Ennis’s decision also could have a big impact on recruiting. His brother, Tyler Ennis, is one of the top point guards in the class of 2013 and a Villanova recruit. Ennis stopped short of saying his pledge to the Wildcats would help, but he didn’t shut the door on it completely. Nonetheless, the addition of Dylan Ennis is a nice pickup for the program and his game should improve as VU looks to rebound and rebuild from this year’s disastrous 19 loss season. Until next time, Go Cats!
When To End: A Look At The Longevity of Baseball Players
Few athletes enjoy greater longevity in their careers than baseball players. This can in large part be attributed to the fact that ballplayers are not as susceptible to serious injury as football or hockey players, but perhaps it also stems from the fact that baseball feels so naturally human as to transcend the typical realm of occupation. It’s not a job; it’s a way of life.
When I was a teenager, I had the good fortune of working for a local independent pro baseball team, the Somerset Patriots. Michael Hernandez, a catcher, was far and away the club’s best player. In a league of anonymity, it was definitely notable for a guy who was not a former Major Leaguer to garner name recognition from the fans.
One day, Hernandez didn’t show up at the park. The news came down that he had been signed by the Yankees to one of their farm teams, and most of the other employees and players seemed to think the Patriots’ season was over. While I was in the batting cages unwrapping game balls, Sparky Lyle came up the ramp from the dugout to smoke. A legendary Yankee and manager of the Patriots since their inception, Sparky was kind of like the “Old Perfessor” of the Atlantic League.
One of the players started asking questions about how he was going to fill Hernandez’s spot in the lineup. Sparky stamped out his cigarette and turned toward him. Even in his sixties, with his trademark mustache pure white, he was a very intimidating man.
“Don’t worry about Hernandez,” Sparky growled, “He got his shot and he better take it. Pretty soon he won’t know when to quit.”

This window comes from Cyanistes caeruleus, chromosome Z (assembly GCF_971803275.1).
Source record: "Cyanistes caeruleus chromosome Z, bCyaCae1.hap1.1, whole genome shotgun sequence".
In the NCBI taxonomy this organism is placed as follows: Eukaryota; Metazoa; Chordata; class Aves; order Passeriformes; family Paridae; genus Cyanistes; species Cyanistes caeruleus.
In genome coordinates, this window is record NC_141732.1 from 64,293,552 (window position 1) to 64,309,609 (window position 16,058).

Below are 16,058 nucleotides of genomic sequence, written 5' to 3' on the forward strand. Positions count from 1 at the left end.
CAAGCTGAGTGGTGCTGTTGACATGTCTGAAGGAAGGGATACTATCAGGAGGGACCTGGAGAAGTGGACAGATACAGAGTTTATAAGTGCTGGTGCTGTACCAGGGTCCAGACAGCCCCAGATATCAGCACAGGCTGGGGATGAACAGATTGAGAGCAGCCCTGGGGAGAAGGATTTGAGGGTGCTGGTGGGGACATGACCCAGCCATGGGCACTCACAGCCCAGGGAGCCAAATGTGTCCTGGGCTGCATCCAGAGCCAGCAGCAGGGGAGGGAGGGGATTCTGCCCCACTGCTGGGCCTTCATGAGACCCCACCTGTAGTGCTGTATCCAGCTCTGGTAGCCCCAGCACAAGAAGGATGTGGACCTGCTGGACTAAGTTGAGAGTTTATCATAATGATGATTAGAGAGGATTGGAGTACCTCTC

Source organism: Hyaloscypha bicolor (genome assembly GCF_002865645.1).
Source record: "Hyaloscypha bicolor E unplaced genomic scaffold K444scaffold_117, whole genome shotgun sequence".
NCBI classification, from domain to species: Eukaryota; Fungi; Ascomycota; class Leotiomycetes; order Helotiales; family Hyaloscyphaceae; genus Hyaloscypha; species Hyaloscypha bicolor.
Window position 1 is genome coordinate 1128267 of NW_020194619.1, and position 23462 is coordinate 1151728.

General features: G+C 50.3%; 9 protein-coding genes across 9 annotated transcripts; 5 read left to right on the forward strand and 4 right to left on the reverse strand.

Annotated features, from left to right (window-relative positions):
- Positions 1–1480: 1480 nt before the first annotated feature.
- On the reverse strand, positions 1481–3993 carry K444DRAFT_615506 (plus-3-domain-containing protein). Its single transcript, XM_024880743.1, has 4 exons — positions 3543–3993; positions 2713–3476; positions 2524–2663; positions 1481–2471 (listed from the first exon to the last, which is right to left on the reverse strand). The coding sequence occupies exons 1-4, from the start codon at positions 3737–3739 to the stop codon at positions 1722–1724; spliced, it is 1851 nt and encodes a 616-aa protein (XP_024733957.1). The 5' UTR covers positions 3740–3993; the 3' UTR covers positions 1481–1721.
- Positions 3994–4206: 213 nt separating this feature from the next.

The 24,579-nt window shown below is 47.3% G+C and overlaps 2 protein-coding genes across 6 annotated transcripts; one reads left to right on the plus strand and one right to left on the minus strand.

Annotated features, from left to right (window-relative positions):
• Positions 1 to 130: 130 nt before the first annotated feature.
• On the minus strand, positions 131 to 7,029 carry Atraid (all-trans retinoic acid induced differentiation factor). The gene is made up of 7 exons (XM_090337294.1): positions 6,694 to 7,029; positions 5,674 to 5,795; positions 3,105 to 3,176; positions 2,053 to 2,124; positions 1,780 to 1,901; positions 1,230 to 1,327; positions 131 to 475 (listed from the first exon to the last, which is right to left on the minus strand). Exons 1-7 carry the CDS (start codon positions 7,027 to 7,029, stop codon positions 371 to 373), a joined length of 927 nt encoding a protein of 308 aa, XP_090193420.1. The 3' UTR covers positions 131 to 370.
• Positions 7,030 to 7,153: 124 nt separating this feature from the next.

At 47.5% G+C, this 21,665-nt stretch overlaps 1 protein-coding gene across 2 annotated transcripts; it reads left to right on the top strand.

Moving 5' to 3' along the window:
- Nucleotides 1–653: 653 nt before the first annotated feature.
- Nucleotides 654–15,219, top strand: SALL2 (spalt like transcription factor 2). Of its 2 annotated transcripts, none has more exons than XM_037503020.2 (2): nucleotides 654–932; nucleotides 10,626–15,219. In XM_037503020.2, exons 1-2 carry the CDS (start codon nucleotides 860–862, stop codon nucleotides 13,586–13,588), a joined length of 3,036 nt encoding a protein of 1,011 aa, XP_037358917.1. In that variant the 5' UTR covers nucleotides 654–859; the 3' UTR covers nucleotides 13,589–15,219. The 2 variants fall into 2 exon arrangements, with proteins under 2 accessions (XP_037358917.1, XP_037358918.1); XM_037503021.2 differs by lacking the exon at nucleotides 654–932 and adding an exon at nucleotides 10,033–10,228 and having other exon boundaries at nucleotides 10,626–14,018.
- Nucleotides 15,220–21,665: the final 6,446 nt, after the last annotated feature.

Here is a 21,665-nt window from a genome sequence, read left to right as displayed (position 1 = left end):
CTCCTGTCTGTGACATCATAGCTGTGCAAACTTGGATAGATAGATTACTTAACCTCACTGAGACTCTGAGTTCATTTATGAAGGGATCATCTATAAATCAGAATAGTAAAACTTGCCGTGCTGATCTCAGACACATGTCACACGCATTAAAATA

Why do ballplayers never know when to quit? This past month, when Jorge Posada decided it was his time, most fans recognized it as a bit overdue. His plummeting batting average, relegation to the role of Designated Hitter, and public tantrum over being dropped to 9th in the batting order for a game in Boston were enough to manifest that.
Still, Posada ended it all on a high note. He batted .429 in the Yankees’ first round postseason defeat and was able to retire with the typical press conference and fanfare before the situation became truly awkward. Surely, a “Jorge Posada Day” at Yankee Stadium this summer is imminent.
Other notable players haven’t been so fortunate. Ozzie Smith’s very public dismay and subsequent retirement announcement over losing the Cardinals’ starting shortstop job to Royce Clayton in spring training of 1996 form a perfect example of a player and management handling the delicate age issue entirely the wrong way.
Smith isn’t the only player to embarrass himself by becoming a burden to his team. It was pretty obvious that Ken Griffey, Jr. had reached his time in 2010 when he missed a chance to pinch hit by falling asleep in the clubhouse.
Perhaps I am not giving the players their due credit. Everyone remembers seeing Ozzie Smith do back flips across the infield, and watching in awe as Jr. Griffey scaled the outfield walls of the Kingdome to bring back would-be homeruns. Why should it be any easier for the players to accept the reality that their skills are diminished than it is for the fans who worship them?
Professional athletics are one of the few lines of work in which someone is told it’s time to retire at the age of 40. Cynics will say that these men deserve no sympathy, that they got rich by playing a child’s game. For many of these players, though, this is the only job they’ve ever known. Professional baseball is what they’ve been playing since they were 18, and baseball itself since long before that.
In the age of free agency, we, as fans, become emotionally invested in the rare player who achieves greatness with the same team on a yearly basis. I know that the difficult time will soon come when Derek Jeter no longer patrols the left side of the Yankee infield and the Stadium no longer rings with the opening chords of “Enter Sandman” in anticipation of Mariano Rivera.